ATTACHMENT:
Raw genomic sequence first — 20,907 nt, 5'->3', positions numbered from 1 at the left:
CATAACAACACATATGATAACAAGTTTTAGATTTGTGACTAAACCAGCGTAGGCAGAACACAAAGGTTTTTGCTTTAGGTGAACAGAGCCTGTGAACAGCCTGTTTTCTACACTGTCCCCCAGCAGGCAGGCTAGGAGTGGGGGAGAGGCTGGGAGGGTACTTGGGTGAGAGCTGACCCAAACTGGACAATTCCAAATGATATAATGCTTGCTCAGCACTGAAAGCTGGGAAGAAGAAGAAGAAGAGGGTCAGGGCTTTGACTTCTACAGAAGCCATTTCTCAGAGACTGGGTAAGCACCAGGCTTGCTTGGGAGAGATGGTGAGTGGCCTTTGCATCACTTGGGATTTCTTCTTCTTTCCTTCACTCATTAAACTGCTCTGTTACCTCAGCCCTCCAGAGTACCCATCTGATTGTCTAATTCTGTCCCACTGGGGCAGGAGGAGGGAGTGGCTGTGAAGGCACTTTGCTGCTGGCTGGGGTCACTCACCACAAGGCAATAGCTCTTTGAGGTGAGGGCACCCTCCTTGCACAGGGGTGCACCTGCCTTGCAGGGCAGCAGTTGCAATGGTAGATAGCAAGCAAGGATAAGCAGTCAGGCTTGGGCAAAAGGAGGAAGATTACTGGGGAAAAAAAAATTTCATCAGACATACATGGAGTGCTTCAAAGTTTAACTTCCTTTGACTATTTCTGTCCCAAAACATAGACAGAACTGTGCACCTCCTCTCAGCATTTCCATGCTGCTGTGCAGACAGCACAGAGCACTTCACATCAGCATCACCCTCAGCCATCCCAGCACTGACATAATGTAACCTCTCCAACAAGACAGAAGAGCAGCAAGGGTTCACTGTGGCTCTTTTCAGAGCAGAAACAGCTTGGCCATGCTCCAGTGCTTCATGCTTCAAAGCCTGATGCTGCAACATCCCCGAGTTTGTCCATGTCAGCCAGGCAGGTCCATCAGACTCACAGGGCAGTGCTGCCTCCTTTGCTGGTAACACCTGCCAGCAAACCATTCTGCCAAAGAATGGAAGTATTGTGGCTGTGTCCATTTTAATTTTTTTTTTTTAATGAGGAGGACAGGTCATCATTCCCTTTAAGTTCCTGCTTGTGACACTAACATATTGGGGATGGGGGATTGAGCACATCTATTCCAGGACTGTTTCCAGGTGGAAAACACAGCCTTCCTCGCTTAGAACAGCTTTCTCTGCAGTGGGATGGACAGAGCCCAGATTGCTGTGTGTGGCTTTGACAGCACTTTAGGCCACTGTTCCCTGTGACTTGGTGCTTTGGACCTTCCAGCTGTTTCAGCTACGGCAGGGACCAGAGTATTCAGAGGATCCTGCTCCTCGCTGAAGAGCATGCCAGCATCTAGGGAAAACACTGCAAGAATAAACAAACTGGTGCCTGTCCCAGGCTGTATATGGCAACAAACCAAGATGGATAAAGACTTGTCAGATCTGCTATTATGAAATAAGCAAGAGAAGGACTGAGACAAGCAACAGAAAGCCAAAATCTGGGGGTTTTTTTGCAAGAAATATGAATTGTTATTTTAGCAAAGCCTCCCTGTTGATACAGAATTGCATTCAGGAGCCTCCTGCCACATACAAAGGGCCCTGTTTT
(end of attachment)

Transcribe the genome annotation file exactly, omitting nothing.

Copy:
Raw genomic sequence first — 20,907 nt, 5'->3', positions numbered from 1 at the left:
CATAACAACACATATGATAACAAGTTTTAGATTTGTGACTAAACCAGCGTAGGCAGAACACAAAGGTTTTTGCTTTAGGTGAACAGAGCCTGTGAACAGCCTGTTTTCTACACTGTCCCCCAGCAGGCAGGCTAGGAGTGGGGGAGAGGCTGGGAGGGTACTTGGGTGAGAGCTGACCCAAACTGGACAATTCCAAATGATATAATGCTTGCTCAGCACTGAAAGCTGGGAAGAAGAAGAAGAAGAGGGTCAGGGCTTTGACTTCTACAGAAGCCATTTCTCAGAGACTGGGTAAGCACCAGGCTTGCTTGGGAGAGATGGTGAGTGGCCTTTGCATCACTTGGGATTTCTTCTTCTTTCCTTCACTCATTAAACTGCTCTGTTACCTCAGCCCTCCAGAGTACCCATCTGATTGTCTAATTCTGTCCCACTGGGGCAGGAGGAGGGAGTGGCTGTGAAGGCACTTTGCTGCTGGCTGGGGTCACTCACCACAAGGCAATAGCTCTTTGAGGTGAGGGCACCCTCCTTGCACAGGGGTGCACCTGCCTTGCAGGGCAGCAGTTGCAATGGTAGATAGCAAGCAAGGATAAGCAGTCAGGCTTGGGCAAAAGGAGGAAGATTACTGGGGAAAAAAAAATTTCATCAGACATACATGGAGTGCTTCAAAGTTTAACTTCCTTTGACTATTTCTGTCCCAAAACATAGACAGAACTGTGCACCTCCTCTCAGCATTTCCATGCTGCTGTGCAGACAGCACAGAGCACTTCACATCAGCATCACCCTCAGCCATCCCAGCACTGACATAATGTAACCTCTCCAACAAGACAGAAGAGCAGCAAGGGTTCACTGTGGCTCTTTTCAGAGCAGAAACAGCTTGGCCATGCTCCAGTGCTTCATGCTTCAAAGCCTGATGCTGCAACATCCCCGAGTTTGTCCATGTCAGCCAGGCAGGTCCATCAGACTCACAGGGCAGTGCTGCCTCCTTTGCTGGTAACACCTGCCAGCAAACCATTCTGCCAAAGAATGGAAGTATTGTGGCTGTGTCCATTTTAATTTTTTTTTTTTAATGAGGAGGACAGGTCATCATTCCCTTTAAGTTCCTGCTTGTGACACTAACATATTGGGGATGGGGGATTGAGCACATCTATTCCAGGACTGTTTCCAGGTGGAAAACACAGCCTTCCTCGCTTAGAACAGCTTTCTCTGCAGTGGGATGGACAGAGCCCAGATTGCTGTGTGTGGCTTTGACAGCACTTTAGGCCACTGTTCCCTGTGACTTGGTGCTTTGGACCTTCCAGCTGTTTCAGCTACGGCAGGGACCAGAGTATTCAGAGGATCCTGCTCCTCGCTGAAGAGCATGCCAGCATCTAGGGAAAACACTGCAAGAATAAACAAACTGGTGCCTGTCCCAGGCTGTATATGGCAACAAACCAAGATGGATAAAGACTTGTCAGATCTGCTATTATGAAATAAGCAAGAGAAGGACTGAGACAAGCAACAGAAAGCCAAAATCTGGGGGTTTTTTTGCAAGAAATATGAATTGTTATTTTAGCAAAGCCTCCCTGTTGATACAGAATTGCATTCAGGAGCCTCCTGCCACATACAAAGGGCCCTGTTTT